Bleeding into lungs, but still no cause of death

April 23, 2009

Post-mortem examinations of the 21 polo ponies who died in Florida are nearly completed, with evidence of bleeding and fluid in the lungs.

However, authorities are little closer to determining what triggered the deaths, with some toxin or poison still considered the most likely cause.

Investigators will now have to wait for toxicology tests, which could be a week or more.

Post-mortem investigations on 15 of the horses were being conducted in Gainesville at the University of Florida College of Veterinary Medicine and the remaining six at Florida's Animal Diagnostic Lab in Kissimmee.

It is understood most of the examinations have been completed.

The Florida Department of Agriculture has confirmed to media that the horses examined to date had suffered bleeding in the lungs. The animals also suffered pulmonary oedema.

Pulmonary oedema is fluid buildup in the lungs that triggers respiratory failure and can be caused when the heart is unable to remove fluids from the lungs.

Investigators are reportedly following up on reports that the horses were injected with a vitamin supplement. The supplement is reported to aid recovery, as opposed to performance.

A report in the Argentine newspaper La Nacion quoted one member of the team as saying that five horses who did not receive the supplement were OK.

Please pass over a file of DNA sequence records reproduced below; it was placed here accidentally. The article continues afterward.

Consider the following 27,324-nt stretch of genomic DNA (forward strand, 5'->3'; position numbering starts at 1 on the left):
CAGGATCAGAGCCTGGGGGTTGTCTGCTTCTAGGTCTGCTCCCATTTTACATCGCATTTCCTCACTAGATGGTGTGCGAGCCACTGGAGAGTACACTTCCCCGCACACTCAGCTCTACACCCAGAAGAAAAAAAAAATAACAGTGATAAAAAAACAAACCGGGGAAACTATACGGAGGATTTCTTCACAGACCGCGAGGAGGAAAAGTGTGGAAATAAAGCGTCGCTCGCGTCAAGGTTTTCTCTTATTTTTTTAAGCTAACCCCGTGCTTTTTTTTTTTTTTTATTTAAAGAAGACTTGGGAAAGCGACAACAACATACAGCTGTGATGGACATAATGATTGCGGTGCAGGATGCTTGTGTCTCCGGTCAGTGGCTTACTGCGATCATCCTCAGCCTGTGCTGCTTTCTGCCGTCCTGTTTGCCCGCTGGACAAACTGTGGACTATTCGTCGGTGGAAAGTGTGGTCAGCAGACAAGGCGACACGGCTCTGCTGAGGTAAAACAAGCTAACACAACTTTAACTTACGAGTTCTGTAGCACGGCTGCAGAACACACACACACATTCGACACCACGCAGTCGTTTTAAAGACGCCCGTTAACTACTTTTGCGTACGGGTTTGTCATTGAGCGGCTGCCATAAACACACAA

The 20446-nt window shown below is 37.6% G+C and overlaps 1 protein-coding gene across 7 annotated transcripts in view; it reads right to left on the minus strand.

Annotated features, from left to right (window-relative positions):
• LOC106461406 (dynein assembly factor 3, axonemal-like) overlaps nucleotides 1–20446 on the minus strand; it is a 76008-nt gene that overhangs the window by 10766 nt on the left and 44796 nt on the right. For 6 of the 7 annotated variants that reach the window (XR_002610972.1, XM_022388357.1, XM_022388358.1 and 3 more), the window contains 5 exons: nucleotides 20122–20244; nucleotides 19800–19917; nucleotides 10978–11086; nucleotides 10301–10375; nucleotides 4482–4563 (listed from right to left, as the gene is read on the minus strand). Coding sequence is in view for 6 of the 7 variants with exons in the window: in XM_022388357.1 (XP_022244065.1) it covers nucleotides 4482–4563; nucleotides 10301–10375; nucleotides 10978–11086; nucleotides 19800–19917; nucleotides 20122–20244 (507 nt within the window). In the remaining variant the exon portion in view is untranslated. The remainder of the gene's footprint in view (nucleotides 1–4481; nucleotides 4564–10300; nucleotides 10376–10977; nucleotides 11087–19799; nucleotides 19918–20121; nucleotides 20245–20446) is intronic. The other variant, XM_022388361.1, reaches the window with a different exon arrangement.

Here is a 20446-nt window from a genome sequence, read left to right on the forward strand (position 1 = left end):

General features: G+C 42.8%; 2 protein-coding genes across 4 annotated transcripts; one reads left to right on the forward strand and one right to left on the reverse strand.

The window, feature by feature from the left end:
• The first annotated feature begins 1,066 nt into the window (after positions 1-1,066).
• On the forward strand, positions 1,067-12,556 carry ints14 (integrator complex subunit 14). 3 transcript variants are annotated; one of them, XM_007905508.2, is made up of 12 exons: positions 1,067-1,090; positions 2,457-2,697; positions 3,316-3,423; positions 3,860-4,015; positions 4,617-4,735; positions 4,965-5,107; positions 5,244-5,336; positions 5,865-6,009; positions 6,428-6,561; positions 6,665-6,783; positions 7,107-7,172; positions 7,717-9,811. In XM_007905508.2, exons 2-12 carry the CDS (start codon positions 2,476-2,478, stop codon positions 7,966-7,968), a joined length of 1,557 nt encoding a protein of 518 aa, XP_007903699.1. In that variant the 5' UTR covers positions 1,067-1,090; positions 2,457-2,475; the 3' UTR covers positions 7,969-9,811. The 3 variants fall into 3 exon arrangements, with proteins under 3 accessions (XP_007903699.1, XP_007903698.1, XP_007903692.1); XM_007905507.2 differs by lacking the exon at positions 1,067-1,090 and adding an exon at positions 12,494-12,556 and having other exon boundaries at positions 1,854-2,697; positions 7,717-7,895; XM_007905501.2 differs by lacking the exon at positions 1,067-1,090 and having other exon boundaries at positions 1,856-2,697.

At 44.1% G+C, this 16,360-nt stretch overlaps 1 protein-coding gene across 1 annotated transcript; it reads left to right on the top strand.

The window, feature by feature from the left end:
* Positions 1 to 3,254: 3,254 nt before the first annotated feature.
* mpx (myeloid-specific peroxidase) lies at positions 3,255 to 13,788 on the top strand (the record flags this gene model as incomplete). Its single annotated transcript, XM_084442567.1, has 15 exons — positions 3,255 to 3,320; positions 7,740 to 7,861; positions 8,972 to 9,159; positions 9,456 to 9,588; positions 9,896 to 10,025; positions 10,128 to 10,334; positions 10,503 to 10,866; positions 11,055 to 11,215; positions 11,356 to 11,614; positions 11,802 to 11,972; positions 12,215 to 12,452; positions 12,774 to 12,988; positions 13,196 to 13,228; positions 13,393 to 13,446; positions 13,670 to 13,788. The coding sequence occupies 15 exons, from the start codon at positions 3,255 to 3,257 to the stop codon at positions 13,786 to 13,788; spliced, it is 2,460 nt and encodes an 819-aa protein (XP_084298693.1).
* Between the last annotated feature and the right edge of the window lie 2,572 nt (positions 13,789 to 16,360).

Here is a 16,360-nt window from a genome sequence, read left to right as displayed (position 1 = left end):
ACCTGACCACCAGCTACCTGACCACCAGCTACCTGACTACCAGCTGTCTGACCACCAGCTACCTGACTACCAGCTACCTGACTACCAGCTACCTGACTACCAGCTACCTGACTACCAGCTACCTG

Authorities are confident that any medicines or supplements given to the horses would show up in toxicology screening.

The diagnostic lab in Kissimmee is also testing samples of the bedding, hay, feed and water collected from Wellington, where the horses were housed.

As well as tests on body fluids from the dead horses, testing will also be done on samples from polo ponies from the team that were unaffected.

It is understood that blood samples will be tested by the College of Veterinary Medicine's racing lab.

The polo ponies, collectively worth more than $US2 million, began falling ill shortly after arriving at the International Polo of Palm Beach grounds about 2pm on Sunday.

Within hours, 14 of the ponies belonging to the Venezuelan-based Lechuza Caracas team were dead and another seven died died overnight.

Several formal investigations are under way, including state authorities in Florida and the US Polo Association.

The polo team has said it will assist formal investigations in any way possible.

The Lechuza Caracas team is owned by Venezuelan multimillionaire Victor Vargas.